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Substation Fire Now Nation's Top Firefighting Priority

By Ericka Cruz Guevarra (OPB), Amelia Templeton (OPB) and Dirk VanderHart (OPB)
Moro, Ore. July 19, 2018 7:15 p.m.

UPDATE (July 20, 7:15 a.m. PT) — The Substation Fire burning east of The Dalles, Oregon, is now the nation's top priority fire. That means it's first in line for national fire resources as needed and available.


"This adds more people and tools to the 217 firefighters who are currently out here, and that's representing 73 fire agencies across our state," said Stefan Myers with the Oregon State Fire Marshal's Office.

Firefighting crews assemble to contain the Substation Fire burning east of The Dalles, Ore.

Firefighting crews assemble to contain the Substation Fire burning east of The Dalles, Ore.

Courtesy of Substation Fire Incident Management Team

On Friday morning, firefighting crews reported that the blaze had grown to 70,000 acres — up 20,000 overnight. But they also reported progress in controlling the fire, saying it is now 15 percent contained.

The Substation Fire started Tuesday and also led to one civilian fatality.

The man who died from exposure to the Substation Fire was trying to save a neighboring property from burning, and Wasco County officials appeared for the first time Thursday to suggest that the fire was human-caused.

Related: Can 'Moneyball' Fix How The West Manages Wildfire?

In a news release, the Wasco County Sheriff's Office identified 64-year-old Wasco County resident John Ruby as the man found dead near a burned tractor Wednesday afternoon. Investigators said Ruby was creating a fire line around a neighboring property to prevent the fire's advance.

Friends of Ruby's have set up a donation account for his relatives at Columbia Bank, which has branches across Oregon, Washington and Idaho.

The Wasco County Sheriff’s Office also said that the Substation Fire is “incendiary in nature” and is being investigated by county, state and federal officials. In fire investigations, incendiary is a technical term, meaning “a fire that is deliberately ignited under circumstances in which the person knows that the fire should not be ignited.” The term is not the same as arson.

Wasco County Sheriff Lane Magill referred to it Thursday as a "criminal investigation."

"The sheriff's office understands that you have many questions surrounding the ongoing criminal investigation related to the Substation Fire," Magill said. "However, answering those questions at this time could potentially compromise our active investigation."

The sheriff’s office didn’t offer more details on the fire’s cause. When asked by OPB whether “incendiary” had been used in its technical sense, a representative deferred questions to officials who weren’t immediately available.


The press release marked the second time Thursday that an official had acknowledged the fire might have been started by humans. In a news conference earlier in the day, Gov. Kate Brown told reporters that the state was helping investigate the matter.

“Clearly you’re hearing that there is a likelihood of arson, so our agencies are going to help in that investigation,” Brown said.

The sheriff's office has set up a tip line for its investigation into the fire's start: 1-800-452-7888.

A burn scar near Moro, Oregon, from the Substation Fire.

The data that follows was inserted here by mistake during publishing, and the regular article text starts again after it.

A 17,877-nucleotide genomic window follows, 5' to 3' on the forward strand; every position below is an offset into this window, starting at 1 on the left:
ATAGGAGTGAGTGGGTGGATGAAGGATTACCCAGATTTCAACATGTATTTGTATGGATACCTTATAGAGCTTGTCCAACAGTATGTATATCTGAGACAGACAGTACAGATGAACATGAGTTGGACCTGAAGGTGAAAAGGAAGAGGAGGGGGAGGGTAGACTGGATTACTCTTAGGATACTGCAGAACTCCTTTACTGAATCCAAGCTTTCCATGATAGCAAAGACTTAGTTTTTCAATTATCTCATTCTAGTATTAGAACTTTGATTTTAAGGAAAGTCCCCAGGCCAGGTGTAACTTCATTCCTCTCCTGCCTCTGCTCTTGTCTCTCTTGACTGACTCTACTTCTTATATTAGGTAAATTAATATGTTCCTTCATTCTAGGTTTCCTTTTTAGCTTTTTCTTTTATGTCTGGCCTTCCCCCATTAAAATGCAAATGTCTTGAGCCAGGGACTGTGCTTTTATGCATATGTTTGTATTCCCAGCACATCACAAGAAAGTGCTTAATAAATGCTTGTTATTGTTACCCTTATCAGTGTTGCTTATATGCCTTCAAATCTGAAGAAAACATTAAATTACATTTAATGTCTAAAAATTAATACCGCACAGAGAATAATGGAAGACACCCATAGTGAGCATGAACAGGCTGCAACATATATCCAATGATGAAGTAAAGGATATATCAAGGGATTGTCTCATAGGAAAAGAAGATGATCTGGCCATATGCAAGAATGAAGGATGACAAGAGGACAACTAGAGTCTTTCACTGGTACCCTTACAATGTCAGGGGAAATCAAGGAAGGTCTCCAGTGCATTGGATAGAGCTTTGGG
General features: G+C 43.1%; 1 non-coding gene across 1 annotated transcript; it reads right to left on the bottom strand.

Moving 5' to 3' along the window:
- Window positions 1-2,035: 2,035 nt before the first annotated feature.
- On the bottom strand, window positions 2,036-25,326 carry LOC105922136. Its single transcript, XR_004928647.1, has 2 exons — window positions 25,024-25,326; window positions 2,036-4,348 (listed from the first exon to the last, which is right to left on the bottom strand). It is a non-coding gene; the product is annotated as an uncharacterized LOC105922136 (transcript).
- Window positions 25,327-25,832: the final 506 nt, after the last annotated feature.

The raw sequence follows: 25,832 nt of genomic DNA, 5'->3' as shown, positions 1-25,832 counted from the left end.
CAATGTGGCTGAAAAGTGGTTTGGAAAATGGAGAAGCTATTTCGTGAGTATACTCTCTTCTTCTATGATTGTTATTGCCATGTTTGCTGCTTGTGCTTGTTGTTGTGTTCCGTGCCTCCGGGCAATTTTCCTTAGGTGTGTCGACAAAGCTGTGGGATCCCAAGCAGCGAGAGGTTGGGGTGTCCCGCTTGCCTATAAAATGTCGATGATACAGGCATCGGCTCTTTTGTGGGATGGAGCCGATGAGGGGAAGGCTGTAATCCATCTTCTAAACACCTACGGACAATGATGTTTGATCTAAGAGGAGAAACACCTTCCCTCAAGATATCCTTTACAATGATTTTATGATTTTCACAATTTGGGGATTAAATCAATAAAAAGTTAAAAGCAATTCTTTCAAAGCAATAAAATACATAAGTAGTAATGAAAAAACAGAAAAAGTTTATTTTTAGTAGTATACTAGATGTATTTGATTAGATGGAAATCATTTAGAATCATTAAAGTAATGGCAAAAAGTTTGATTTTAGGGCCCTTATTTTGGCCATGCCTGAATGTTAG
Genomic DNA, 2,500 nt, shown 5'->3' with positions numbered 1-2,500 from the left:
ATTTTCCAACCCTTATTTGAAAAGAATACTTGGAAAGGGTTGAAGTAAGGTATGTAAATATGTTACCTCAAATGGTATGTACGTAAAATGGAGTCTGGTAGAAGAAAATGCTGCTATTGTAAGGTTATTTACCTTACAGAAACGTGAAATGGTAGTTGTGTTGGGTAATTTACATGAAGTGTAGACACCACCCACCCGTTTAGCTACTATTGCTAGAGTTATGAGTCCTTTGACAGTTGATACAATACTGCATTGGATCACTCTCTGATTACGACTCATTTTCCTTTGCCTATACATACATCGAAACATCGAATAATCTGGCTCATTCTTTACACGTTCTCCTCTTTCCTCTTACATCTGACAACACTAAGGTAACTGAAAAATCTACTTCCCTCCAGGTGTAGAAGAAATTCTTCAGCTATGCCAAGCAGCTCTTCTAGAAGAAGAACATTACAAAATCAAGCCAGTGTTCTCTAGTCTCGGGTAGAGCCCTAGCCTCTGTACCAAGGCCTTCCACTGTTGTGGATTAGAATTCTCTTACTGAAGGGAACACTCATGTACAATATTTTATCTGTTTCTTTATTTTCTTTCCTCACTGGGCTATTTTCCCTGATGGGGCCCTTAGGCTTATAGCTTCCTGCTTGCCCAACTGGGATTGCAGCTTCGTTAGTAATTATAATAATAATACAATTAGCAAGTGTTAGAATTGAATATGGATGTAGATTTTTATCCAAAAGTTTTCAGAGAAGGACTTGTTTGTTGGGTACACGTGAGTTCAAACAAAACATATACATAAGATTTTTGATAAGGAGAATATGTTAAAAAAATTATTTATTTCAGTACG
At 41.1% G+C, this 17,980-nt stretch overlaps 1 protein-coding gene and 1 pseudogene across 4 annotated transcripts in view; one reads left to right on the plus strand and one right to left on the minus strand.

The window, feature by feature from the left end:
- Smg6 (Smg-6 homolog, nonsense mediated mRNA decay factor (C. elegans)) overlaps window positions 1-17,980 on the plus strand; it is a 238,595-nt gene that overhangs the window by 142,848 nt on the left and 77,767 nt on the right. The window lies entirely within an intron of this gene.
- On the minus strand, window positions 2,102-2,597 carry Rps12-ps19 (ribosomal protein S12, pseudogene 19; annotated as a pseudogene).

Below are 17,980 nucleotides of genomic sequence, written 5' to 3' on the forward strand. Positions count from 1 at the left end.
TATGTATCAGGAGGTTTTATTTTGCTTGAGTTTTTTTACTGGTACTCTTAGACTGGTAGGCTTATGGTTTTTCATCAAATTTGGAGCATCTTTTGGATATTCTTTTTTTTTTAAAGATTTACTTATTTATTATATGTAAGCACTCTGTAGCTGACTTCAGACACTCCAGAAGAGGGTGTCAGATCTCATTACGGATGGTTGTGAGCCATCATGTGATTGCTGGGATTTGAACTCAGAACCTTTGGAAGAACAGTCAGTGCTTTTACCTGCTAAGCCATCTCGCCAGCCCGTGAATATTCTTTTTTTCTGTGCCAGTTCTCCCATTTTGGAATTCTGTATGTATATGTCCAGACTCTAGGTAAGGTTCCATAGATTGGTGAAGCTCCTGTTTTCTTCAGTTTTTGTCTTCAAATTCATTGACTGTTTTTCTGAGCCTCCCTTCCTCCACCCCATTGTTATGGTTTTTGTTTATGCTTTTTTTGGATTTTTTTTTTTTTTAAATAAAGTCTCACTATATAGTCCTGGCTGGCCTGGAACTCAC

A burn scar near Moro, Oregon, from the Substation Fire.

Ericka Cruz Guevarra / OPB

To date, the fire has killed Ruby and has imperiled harvests in one of the state's largest wheat regions. It also destroyed the historic Charles Nelson House, a popular photography destination near Dufur, Oregon.

In this heart of wheat country, where the economy relies almost entirely on agriculture and tourism, the can-do spirit that led to Ruby's death is not uncommon.

"All the ranchers, they all have firefighters on the back of their trucks and they go out and help one another," said Carey Hughes who owns Huskey's 97 Market in Moro, the lone grocery store in town. "And if they didn't, we would have a lot of lost homes and stuff around here."

Related: End Of An Icon: Historic Nelson House Burned In Substation Fire

Hughes said Thursday morning that a local resident came into the store saying the fire had flared up at the Deschutes River.

"And out they go," she said, referring to her customers.

Wheat accounts for about 91 percent of what's planted each year in Sherman County, making it one of the largest wheat producing-counties in Oregon. The grains are a top commodity in the Columbia Basin.

"This is the heart of wheat country," said Jim Johnson, land use and planning coordinator with the Oregon Department of Agriculture at a press conference Thursday morning. "They were just getting into harvest season. Lots of wheat is at risk."

The Substation Fire ignited Tuesday, growing rapidly that night as strong winds kicked up. It has torched land and threatens the towns of Moro and Grass Valley, in addition to a communications tower and Bonneville Power Administration power lines.

Hundreds of homes are threatened. As of Thursday morning, Level 3 "go now" evacuation notices have expanded to Grass Valley, Biggs Junction and Highway 30 from Deschutes State Park to Biggs. The fire has prompted evacuation notices for at least 900 homes in Wasco and Sherman counties.

Lightning, a frequent cause of wildfire, doesn’t appear to have been a factor in the Substation Fire. According to the Northwest Interagency Coordination Center, there were five lightning strikes in the Northwest from Tuesday morning until Wednesday morning. All of them occurred in north central Washington.

Molly Solomon contributed to this report.